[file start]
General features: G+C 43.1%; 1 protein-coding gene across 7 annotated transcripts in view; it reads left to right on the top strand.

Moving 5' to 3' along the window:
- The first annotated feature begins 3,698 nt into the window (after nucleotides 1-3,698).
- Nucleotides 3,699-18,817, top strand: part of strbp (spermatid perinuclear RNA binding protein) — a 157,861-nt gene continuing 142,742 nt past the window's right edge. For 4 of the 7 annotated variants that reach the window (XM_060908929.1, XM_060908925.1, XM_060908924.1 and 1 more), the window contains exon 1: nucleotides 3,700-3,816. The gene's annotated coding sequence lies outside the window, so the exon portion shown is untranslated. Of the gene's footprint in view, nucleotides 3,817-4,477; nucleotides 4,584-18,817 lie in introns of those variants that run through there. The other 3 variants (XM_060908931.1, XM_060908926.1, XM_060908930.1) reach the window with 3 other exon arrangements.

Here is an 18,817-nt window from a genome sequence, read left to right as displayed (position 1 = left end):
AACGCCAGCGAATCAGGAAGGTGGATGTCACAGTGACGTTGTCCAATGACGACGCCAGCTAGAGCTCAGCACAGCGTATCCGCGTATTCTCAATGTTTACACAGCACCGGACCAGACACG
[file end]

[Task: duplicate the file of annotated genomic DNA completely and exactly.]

General features: G+C 43.1%; 1 protein-coding gene across 7 annotated transcripts in view; it reads left to right on the top strand.

Moving 5' to 3' along the window:
- The first annotated feature begins 3,698 nt into the window (after nucleotides 1-3,698).
- Nucleotides 3,699-18,817, top strand: part of strbp (spermatid perinuclear RNA binding protein) — a 157,861-nt gene continuing 142,742 nt past the window's right edge. For 4 of the 7 annotated variants that reach the window (XM_060908929.1, XM_060908925.1, XM_060908924.1 and 1 more), the window contains exon 1: nucleotides 3,700-3,816. The gene's annotated coding sequence lies outside the window, so the exon portion shown is untranslated. Of the gene's footprint in view, nucleotides 3,817-4,477; nucleotides 4,584-18,817 lie in introns of those variants that run through there. The other 3 variants (XM_060908931.1, XM_060908926.1, XM_060908930.1) reach the window with 3 other exon arrangements.

Here is an 18,817-nt window from a genome sequence, read left to right as displayed (position 1 = left end):
AACGCCAGCGAATCAGGAAGGTGGATGTCACAGTGACGTTGTCCAATGACGACGCCAGCTAGAGCTCAGCACAGCGTATCCGCGTATTCTCAATGTTTACACAGCACCGGACCAGACACG